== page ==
If there is betting on the last street, then the last player to take an "aggressive action" — that is, betting or raising — is the one who must show a hand first at showdown. After that, the action (again) proceeds clockwise around the table, with the next player to the aggressor's left having to show next and so on.
So if Player A (acting first) leads with a bet on the river, Player B raises, and Player A calls, Player B would show first. If Player B just called that leading bet, then Player A would show first.
Read more about this rule in "The Showdown: Rules, Procedures, and Etiquette."
5. What If We Run Out of Cards?
Finally, let's go back to stud games for another not-so-well-known rule about a how to handle an exceedingly rare situation.
Most stud games — in both live games and when playing poker online — are played eight-handed. If you think about it, in a game in which players are ultimately each dealt seven cards (like seven-card stud and razz), if all eight players somehow managed to stick around to the end, a 52-card deck wouldn't be adequate since players would need 56 cards to complete their hands. And that doesn't even take into account the burn cards (one per each round from fourth through seventh street)!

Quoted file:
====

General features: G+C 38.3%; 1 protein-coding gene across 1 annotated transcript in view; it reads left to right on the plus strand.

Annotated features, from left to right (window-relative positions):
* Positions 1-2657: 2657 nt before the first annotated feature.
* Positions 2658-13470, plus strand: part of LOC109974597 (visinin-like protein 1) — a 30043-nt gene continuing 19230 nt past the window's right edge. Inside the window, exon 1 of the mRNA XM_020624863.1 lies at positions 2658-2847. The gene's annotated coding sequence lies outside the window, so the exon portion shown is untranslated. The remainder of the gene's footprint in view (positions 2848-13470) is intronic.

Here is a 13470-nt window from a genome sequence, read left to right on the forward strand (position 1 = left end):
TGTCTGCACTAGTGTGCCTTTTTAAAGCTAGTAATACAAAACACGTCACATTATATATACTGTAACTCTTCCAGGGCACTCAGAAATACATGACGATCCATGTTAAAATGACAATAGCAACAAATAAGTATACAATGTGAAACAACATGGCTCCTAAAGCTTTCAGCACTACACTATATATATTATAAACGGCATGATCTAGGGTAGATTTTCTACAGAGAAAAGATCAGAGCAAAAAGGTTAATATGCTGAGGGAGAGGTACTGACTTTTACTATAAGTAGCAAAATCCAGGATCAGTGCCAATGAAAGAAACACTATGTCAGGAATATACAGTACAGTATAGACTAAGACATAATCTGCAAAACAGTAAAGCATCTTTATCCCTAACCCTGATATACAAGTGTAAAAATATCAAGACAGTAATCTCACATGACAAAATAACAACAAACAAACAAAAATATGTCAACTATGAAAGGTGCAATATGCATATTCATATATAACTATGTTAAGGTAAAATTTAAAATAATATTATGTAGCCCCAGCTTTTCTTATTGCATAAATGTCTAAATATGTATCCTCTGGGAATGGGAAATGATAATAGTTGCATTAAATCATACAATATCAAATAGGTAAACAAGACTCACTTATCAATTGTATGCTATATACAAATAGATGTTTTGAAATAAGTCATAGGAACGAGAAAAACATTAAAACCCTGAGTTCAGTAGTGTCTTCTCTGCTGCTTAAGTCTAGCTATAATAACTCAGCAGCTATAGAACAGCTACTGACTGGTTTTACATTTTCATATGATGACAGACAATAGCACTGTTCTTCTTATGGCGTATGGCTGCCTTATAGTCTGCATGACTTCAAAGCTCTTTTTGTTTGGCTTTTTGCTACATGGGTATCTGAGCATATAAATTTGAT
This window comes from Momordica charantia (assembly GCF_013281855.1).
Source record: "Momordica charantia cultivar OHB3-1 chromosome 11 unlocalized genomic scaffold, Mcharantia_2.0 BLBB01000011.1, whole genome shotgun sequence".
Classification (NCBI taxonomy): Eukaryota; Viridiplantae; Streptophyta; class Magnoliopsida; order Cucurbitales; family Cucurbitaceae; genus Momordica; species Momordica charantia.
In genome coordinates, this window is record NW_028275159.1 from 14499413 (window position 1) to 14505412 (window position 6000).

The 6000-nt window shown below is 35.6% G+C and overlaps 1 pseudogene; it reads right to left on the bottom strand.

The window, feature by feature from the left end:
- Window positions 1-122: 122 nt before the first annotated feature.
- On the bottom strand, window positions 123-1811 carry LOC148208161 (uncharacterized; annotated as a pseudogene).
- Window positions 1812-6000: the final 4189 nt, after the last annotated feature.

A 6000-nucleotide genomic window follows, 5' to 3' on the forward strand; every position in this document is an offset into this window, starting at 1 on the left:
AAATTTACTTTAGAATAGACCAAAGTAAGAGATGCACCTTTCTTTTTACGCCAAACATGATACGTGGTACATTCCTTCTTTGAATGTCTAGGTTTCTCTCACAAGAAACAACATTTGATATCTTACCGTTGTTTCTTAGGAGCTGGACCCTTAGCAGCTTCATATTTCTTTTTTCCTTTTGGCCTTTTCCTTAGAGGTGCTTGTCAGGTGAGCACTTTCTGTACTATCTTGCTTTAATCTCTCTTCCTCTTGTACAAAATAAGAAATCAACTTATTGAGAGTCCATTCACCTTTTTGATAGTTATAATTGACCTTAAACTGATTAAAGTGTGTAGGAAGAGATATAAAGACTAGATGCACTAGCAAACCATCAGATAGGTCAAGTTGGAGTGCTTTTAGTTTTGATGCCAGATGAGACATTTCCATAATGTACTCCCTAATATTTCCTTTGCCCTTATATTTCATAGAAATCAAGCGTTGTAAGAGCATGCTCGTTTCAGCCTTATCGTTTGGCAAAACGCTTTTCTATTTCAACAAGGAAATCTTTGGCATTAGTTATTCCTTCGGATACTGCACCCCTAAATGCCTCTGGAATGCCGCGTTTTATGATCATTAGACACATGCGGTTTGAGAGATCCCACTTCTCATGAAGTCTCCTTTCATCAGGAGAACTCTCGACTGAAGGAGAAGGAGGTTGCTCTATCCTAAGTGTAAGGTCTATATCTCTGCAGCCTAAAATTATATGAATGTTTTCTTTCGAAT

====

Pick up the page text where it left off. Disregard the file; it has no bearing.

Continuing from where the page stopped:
What does the dealer do if there aren't enough cards left in the deck to deal everyone seventh street?
If there are enough cards left in the deck plus the burn cards to provide each player a final card (dealt face down), the burn cards are collected and reshuffled with the remaining cards, and everyone gets a final card. If in that instance there aren't enough cards to allow the dealer to burn one before dealing seventh street, there will be no burn card.
However, if there aren't enough total cards left (including the burn cards) to make it possible for everyone get a final card, a single card is dealt in the center of the table as a "community card" that each remaining player can use when making a five-card poker hand.
It's a strange situation — a community card in a stud game — but it happens from time to time.